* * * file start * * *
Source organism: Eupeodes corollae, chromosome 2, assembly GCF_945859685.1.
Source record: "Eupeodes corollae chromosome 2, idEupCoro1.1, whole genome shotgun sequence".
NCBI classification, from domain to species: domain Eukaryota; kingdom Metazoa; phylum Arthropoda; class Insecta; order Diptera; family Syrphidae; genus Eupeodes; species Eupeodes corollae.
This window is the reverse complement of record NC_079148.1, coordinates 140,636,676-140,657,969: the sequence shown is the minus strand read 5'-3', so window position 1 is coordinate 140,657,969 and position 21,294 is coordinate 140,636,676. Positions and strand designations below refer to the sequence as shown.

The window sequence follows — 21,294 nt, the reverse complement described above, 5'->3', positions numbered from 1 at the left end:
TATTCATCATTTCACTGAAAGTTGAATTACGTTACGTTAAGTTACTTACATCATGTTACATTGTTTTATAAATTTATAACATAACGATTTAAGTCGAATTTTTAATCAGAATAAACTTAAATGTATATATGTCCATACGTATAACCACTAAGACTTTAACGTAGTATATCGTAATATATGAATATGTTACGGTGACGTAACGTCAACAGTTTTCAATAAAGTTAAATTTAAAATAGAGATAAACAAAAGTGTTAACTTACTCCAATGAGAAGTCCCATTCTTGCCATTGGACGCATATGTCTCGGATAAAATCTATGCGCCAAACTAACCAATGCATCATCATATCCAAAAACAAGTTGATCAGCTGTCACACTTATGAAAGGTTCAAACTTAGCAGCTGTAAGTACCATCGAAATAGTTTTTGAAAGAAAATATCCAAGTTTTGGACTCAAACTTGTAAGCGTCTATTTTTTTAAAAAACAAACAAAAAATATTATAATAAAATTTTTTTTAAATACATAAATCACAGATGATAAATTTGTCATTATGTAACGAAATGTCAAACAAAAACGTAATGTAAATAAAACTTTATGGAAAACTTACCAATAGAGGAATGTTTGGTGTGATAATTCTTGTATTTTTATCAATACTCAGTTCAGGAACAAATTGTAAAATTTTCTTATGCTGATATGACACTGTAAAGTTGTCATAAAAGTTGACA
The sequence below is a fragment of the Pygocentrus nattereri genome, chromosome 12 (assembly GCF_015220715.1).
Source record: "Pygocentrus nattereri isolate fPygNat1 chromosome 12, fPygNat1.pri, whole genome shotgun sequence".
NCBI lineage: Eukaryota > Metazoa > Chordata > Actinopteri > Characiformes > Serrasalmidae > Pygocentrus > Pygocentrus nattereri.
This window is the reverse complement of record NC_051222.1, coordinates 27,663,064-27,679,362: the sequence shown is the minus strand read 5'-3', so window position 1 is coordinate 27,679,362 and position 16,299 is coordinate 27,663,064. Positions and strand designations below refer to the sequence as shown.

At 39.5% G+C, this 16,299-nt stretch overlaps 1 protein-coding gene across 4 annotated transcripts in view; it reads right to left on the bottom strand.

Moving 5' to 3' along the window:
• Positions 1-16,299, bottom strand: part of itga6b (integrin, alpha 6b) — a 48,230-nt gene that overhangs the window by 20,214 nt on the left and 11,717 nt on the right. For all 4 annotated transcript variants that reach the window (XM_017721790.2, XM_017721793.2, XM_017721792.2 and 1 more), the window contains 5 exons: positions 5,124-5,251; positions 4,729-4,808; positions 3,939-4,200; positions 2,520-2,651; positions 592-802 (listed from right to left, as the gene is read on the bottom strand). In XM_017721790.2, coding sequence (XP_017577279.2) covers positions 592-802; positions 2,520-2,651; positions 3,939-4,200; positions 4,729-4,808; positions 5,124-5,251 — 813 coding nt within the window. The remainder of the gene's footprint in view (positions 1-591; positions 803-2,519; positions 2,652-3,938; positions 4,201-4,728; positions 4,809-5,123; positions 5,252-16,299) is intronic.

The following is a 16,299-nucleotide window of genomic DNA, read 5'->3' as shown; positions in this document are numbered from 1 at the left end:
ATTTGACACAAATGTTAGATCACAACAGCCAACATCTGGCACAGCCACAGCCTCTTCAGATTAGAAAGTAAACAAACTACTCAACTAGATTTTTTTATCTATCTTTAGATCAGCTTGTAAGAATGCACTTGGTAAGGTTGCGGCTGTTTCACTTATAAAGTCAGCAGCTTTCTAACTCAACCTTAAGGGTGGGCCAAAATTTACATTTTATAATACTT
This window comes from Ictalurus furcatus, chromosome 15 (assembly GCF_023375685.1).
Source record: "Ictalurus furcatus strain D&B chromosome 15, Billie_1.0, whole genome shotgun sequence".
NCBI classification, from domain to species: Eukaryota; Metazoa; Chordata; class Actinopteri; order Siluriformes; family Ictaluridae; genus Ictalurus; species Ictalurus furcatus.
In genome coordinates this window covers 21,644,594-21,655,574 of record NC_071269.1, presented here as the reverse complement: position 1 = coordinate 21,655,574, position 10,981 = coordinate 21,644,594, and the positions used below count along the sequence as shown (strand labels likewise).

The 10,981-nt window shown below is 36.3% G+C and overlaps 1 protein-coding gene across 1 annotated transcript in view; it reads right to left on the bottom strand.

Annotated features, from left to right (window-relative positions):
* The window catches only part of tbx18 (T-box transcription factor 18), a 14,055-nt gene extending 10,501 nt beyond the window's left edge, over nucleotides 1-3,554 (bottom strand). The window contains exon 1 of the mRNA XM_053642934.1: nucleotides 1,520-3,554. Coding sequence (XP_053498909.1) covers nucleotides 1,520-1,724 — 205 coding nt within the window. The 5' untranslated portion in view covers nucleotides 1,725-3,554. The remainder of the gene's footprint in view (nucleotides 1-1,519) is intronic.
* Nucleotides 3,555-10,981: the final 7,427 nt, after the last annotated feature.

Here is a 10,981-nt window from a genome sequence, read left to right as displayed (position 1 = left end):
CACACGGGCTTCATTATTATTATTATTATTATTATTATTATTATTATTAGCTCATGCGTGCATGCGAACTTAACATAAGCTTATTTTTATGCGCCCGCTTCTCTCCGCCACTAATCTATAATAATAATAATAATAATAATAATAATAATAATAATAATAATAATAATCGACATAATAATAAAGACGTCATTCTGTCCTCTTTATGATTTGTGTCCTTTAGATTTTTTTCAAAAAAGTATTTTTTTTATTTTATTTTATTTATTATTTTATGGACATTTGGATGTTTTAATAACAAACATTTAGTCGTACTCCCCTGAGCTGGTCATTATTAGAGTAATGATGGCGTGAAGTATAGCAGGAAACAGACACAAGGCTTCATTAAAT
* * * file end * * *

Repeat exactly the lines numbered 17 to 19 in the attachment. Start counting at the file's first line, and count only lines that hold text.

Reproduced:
Source record: "Ictalurus furcatus strain D&B chromosome 15, Billie_1.0, whole genome shotgun sequence".
NCBI classification, from domain to species: Eukaryota; Metazoa; Chordata; class Actinopteri; order Siluriformes; family Ictaluridae; genus Ictalurus; species Ictalurus furcatus.
In genome coordinates this window covers 21,644,594-21,655,574 of record NC_071269.1, presented here as the reverse complement: position 1 = coordinate 21,655,574, position 10,981 = coordinate 21,644,594, and the positions used below count along the sequence as shown (strand labels likewise).